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A legend tells of a monstrous hell-hound who haunts the moors of Devonshire and who long ago killed the head of the Baskerville estate, a wealthy family and linchpin within the community. When the present head of the Baskerville fortune, Charles, dies suddenly and under mysterious circumstances – i.e. outdoors at night and in the presence of huge paw prints — many neighbors conclude the legendary hound has returned to fulfil the curse of the Baskervilles. The doctor, neighbor, and friend of Charles, Dr. Mortimer, doesn’t know what to think, as a man of science he might dismiss the legend, but he’s the one who found the hound prints. Above all, Mortimer knows that if the new heir to the Baskerville estate is driven away, it would be devastating for the neighborhood. Mortimer thus seeks the advice of Sherlock Holmes.

This is one of the most well-known and beloved stories in the Sherlock Holmes canon (fyi – it’s #5.) One interesting feature is that Holmes, himself, is not present through the middle of the story. As in all of the Sherlock Holmes stories, it’s Dr. Watson who provides perspective and narration, but throughout the second act we see Watson doing the investigating as well. Sherlock is present for the beginning of the story when Mortimer comes to call and the Baskerville heir, Henry, arrives in London, and then he’s there to spring a plot to conclude the case, but in between we learn of only Watson’s activities in Devonshire.

This is an intriguing tale from beginning to end, and it is remarkable how many strange and seemingly disparate strings the story ties up cleverly. It’s a fascinating look at superstition and how it creates converts under the right circumstances. This quick and thrilling read is worthy of your time.


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BOOK REVIEW: The Sign of the Four by Arthur Conan Doyle

The Sign of the Four (Sherlock Holmes, #2)The Sign of the Four by Arthur Conan Doyle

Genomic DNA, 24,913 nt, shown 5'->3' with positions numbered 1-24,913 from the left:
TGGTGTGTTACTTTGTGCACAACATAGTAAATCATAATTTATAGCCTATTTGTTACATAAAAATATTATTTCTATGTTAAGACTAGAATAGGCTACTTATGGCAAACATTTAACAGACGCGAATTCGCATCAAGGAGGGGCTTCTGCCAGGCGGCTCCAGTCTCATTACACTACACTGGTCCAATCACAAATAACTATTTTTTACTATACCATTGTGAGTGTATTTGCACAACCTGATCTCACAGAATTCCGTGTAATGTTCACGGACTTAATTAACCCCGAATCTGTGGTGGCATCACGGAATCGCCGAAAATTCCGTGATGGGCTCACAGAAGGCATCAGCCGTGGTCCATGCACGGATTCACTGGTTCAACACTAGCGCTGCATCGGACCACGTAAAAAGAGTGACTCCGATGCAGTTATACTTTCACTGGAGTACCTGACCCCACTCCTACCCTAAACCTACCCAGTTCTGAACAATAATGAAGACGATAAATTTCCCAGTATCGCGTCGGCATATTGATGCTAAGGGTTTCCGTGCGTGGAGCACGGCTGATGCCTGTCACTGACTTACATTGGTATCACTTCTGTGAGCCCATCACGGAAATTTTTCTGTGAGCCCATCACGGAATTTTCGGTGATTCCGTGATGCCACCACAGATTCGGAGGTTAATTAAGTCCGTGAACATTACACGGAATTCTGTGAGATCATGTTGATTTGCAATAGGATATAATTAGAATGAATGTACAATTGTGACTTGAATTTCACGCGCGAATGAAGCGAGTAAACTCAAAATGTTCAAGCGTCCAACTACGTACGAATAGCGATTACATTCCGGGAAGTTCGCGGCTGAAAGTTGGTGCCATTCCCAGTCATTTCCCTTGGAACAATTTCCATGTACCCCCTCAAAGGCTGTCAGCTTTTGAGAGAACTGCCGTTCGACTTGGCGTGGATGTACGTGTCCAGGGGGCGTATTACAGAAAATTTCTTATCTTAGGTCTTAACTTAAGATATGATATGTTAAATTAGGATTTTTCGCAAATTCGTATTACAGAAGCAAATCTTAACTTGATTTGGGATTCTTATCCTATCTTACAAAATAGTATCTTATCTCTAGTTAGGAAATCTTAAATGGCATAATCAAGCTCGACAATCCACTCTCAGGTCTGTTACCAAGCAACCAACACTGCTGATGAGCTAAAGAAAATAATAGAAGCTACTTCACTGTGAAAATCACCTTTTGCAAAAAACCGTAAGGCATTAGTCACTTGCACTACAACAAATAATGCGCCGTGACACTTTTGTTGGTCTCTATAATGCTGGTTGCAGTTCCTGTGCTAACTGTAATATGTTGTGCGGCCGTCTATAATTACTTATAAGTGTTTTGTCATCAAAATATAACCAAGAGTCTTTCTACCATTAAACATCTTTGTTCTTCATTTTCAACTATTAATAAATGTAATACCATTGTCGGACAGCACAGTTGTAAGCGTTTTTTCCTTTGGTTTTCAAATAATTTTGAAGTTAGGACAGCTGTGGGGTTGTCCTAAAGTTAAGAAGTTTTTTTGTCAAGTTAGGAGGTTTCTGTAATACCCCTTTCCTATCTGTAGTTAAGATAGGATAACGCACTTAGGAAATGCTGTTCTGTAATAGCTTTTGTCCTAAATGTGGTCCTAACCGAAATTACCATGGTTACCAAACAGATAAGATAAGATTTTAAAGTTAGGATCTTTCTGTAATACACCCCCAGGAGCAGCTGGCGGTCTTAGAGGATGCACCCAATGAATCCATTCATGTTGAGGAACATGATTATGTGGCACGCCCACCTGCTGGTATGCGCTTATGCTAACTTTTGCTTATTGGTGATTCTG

My rating: 5 of 5 stars

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This novel is the second of the books in the Sherlock Holmes canon. It begins with a client (Miss Morstan) coming to see Holmes to acquire his advice as to whether she should make a rendezvous to which she has been summoned by mysterious means, Morstan being a beautiful young lady who is weary of showing up to a random public location, having been told to not involve the police. We learn some intriguing facts from the conversation, such as that she began receiving a pearl from an anonymous source each year and that her father (Capt. Morstan) has passed away.

With Sherlock and Watson in tow, Miss Morstan does attend the rendezvous, and we learn that the meeting is with the son (Thaddeus Sholto) of a man with whom her father served in the military at Port Blair in the Andaman Isles (Maj. Sholto.) The mystery of the pearls is cleared up as we discover that Maj. Sholto cheated Capt. Morstan out of his share of a treasure that the Major came into possession of while stationed in India, and his two sons (particularly Thaddeus) feel the need to make amends to Capt. Morstan’s heir, but would like to do so without dragging the family name through the muck or creating legal hassles.

It seems everything is wrapped up with a nice bow, when Thaddeus takes Miss Morstan, Holmes, and Watson to see his (more reluctant to be fair to Morstan) brother Bartholomew, who is the one in actual possession of the treasure. However, when they find Bartholomew dead and the treasure gone, the true mystery begins. The balance of the book involves a chase to find the missing treasure, the men who stole it, and to unravel the mysterious circumstances behind the treasure. The final chapter tells the elaborate backstory of the treasure, going back to India and to the titular four men, the four whose names were found at the scene of Bartholomew’s murder and who previously possessed it — one of whom serves as the storyteller. Along the way, a mangy bloodhound, the Baker Street Irregulars (street urchins employed by Holmes,) and – of course – the brilliant reasoning of Sherlock Holmes are used to solve the case.